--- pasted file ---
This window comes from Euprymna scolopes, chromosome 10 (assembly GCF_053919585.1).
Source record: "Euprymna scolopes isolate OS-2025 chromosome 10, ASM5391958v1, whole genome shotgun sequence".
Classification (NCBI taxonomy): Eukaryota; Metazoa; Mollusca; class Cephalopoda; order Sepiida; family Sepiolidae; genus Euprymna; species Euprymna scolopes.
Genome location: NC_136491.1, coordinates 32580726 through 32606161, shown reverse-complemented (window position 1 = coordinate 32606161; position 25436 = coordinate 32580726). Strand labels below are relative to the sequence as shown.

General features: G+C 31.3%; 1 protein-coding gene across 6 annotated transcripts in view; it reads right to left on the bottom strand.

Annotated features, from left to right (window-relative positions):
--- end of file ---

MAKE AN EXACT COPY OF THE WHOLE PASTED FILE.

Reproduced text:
This window comes from Euprymna scolopes, chromosome 10 (assembly GCF_053919585.1).
Source record: "Euprymna scolopes isolate OS-2025 chromosome 10, ASM5391958v1, whole genome shotgun sequence".
Classification (NCBI taxonomy): Eukaryota; Metazoa; Mollusca; class Cephalopoda; order Sepiida; family Sepiolidae; genus Euprymna; species Euprymna scolopes.
Genome location: NC_136491.1, coordinates 32580726 through 32606161, shown reverse-complemented (window position 1 = coordinate 32606161; position 25436 = coordinate 32580726). Strand labels below are relative to the sequence as shown.

General features: G+C 31.3%; 1 protein-coding gene across 6 annotated transcripts in view; it reads right to left on the bottom strand.

Annotated features, from left to right (window-relative positions):